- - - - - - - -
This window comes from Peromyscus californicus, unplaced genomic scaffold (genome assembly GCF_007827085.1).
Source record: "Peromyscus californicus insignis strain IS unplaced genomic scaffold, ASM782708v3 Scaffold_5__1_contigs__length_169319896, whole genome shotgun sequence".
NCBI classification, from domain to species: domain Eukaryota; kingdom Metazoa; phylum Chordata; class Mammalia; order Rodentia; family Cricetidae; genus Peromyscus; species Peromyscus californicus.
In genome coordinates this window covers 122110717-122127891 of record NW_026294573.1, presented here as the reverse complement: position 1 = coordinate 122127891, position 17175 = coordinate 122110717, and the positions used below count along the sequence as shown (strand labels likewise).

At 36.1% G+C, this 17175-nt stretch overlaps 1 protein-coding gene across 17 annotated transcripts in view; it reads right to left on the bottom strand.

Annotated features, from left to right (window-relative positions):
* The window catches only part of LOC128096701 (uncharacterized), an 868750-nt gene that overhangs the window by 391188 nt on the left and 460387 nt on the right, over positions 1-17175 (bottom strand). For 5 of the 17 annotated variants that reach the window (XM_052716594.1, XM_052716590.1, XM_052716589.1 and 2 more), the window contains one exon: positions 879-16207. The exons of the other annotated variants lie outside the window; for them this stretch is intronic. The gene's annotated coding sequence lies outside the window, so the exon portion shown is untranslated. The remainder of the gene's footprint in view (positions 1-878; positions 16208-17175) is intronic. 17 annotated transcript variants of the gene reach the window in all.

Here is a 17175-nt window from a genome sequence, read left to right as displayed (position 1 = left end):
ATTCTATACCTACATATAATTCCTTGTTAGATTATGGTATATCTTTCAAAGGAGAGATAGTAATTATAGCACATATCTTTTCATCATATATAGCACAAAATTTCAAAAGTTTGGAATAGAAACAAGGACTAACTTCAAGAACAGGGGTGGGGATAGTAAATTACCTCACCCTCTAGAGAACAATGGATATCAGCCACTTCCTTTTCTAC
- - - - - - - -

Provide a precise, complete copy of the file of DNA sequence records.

This window comes from Peromyscus californicus, unplaced genomic scaffold (genome assembly GCF_007827085.1).
Source record: "Peromyscus californicus insignis strain IS unplaced genomic scaffold, ASM782708v3 Scaffold_5__1_contigs__length_169319896, whole genome shotgun sequence".
NCBI classification, from domain to species: domain Eukaryota; kingdom Metazoa; phylum Chordata; class Mammalia; order Rodentia; family Cricetidae; genus Peromyscus; species Peromyscus californicus.
In genome coordinates this window covers 122110717-122127891 of record NW_026294573.1, presented here as the reverse complement: position 1 = coordinate 122127891, position 17175 = coordinate 122110717, and the positions used below count along the sequence as shown (strand labels likewise).

At 36.1% G+C, this 17175-nt stretch overlaps 1 protein-coding gene across 17 annotated transcripts in view; it reads right to left on the bottom strand.

Annotated features, from left to right (window-relative positions):
* The window catches only part of LOC128096701 (uncharacterized), an 868750-nt gene that overhangs the window by 391188 nt on the left and 460387 nt on the right, over positions 1-17175 (bottom strand). For 5 of the 17 annotated variants that reach the window (XM_052716594.1, XM_052716590.1, XM_052716589.1 and 2 more), the window contains one exon: positions 879-16207. The exons of the other annotated variants lie outside the window; for them this stretch is intronic. The gene's annotated coding sequence lies outside the window, so the exon portion shown is untranslated. The remainder of the gene's footprint in view (positions 1-878; positions 16208-17175) is intronic. 17 annotated transcript variants of the gene reach the window in all.

Here is a 17175-nt window from a genome sequence, read left to right as displayed (position 1 = left end):
ATTCTATACCTACATATAATTCCTTGTTAGATTATGGTATATCTTTCAAAGGAGAGATAGTAATTATAGCACATATCTTTTCATCATATATAGCACAAAATTTCAAAAGTTTGGAATAGAAACAAGGACTAACTTCAAGAACAGGGGTGGGGATAGTAAATTACCTCACCCTCTAGAGAACAATGGATATCAGCCACTTCCTTTTCTAC